Three Laws of Major Mismatch
By Bryan Caplan
In Being John Malkovich, anti-hero Craig Schwartz whines, “Nobody’s looking for a puppeteer in today’s wintry economic climate.” The Great Recession has made a lot of college graduates feel like Craig Schwartz. If you major in philosophy, history, or puppetry, you probably won’t land a job as a philosopher, historian, or puppeteer. If philosophy, history, and puppetry majors find a job, it’s usually an unrelated field. Labor economists call this “mismatch.”
This week I’ve read all the leading academic research on mismatch. The single most enlightening piece: John Robst’s “Education and Job Match: The Relatedness of College Major and Work” (Economics of Education Review 2007).
In self-reports, roughly 55% of college majors say their job and major are “closely related,” 25% say “somewhat related,” and 20% say “not related.” These self-reports probably understate the severity of mismatch; after all, it’s embarrassing to admit that you couldn’t find a job that uses your skills.
In relative terms, though, self-reported mismatch seems meaningful. Robst reports three robust laws of major mismatch. The first two are precisely what you’d expect:
1. Vocational-sounding majors like engineering, computer science, health professions, and architecture have low mismatch; “Mickey Mouse” majors like English, foreign languages, philosophy, and liberal arts have high mismatch.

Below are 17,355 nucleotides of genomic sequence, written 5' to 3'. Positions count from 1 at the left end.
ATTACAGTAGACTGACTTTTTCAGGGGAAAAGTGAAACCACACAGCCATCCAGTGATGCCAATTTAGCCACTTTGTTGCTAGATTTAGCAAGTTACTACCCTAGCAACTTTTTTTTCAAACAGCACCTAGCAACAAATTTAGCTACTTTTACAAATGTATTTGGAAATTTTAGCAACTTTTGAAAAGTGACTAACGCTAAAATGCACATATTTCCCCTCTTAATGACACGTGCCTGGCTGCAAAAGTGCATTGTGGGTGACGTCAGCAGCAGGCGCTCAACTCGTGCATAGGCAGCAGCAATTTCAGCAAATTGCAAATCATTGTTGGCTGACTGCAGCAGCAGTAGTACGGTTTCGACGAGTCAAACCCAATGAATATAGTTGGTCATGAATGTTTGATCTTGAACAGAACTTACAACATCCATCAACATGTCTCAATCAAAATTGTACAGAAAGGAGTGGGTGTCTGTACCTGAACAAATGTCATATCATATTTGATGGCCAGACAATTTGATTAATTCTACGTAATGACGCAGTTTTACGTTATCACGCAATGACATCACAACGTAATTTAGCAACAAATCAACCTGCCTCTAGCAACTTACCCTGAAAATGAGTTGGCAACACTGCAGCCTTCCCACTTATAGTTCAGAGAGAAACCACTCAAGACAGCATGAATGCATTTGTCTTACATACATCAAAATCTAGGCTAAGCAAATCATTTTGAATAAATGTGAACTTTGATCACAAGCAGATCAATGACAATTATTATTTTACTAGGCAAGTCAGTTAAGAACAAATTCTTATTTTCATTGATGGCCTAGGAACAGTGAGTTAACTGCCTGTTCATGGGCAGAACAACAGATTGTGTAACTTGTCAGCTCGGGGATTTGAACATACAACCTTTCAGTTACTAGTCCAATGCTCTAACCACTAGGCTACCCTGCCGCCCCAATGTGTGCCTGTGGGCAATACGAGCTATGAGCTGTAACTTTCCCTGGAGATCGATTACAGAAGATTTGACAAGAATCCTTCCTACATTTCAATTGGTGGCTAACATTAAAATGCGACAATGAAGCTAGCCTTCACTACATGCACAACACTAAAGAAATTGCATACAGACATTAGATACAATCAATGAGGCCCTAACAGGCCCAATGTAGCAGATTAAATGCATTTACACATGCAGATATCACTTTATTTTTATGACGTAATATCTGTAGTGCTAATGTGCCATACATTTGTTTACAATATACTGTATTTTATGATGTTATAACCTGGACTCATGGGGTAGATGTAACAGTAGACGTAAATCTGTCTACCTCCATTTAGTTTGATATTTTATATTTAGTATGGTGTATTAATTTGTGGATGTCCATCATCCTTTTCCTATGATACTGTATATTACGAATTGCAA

2. Mismatch leads to lower income. People with “somewhat related” majors earn 2-3% less. People with “not related” majors earn 10-12% less.
The last result, though, puts all the empirics in a new light:
3. The more vocational your major, the larger the negative effect of mismatch on earnings. The least vocational majors suffer little or no financial harm from mismatch:
Individuals who majored in business management, engineering, the health professions, computer science, or law all face more than 20% wage penalties for working outside the field of study. The wage effects are insignificant in liberal arts, English, and are statistically significant but small in the social sciences and education.
Philosophy/religion/theology majors average 20% higher income if they don’t use their major on the job!
For “Mickey Mouse” majors, then, mismatch is a red herring. Mickey Mouse majors aren’t imprudent because you’re likely to suffer from mismatch. They’re imprudent because Mickey Mouse majors earn markedly lower incomes whether you’re mismatched or not.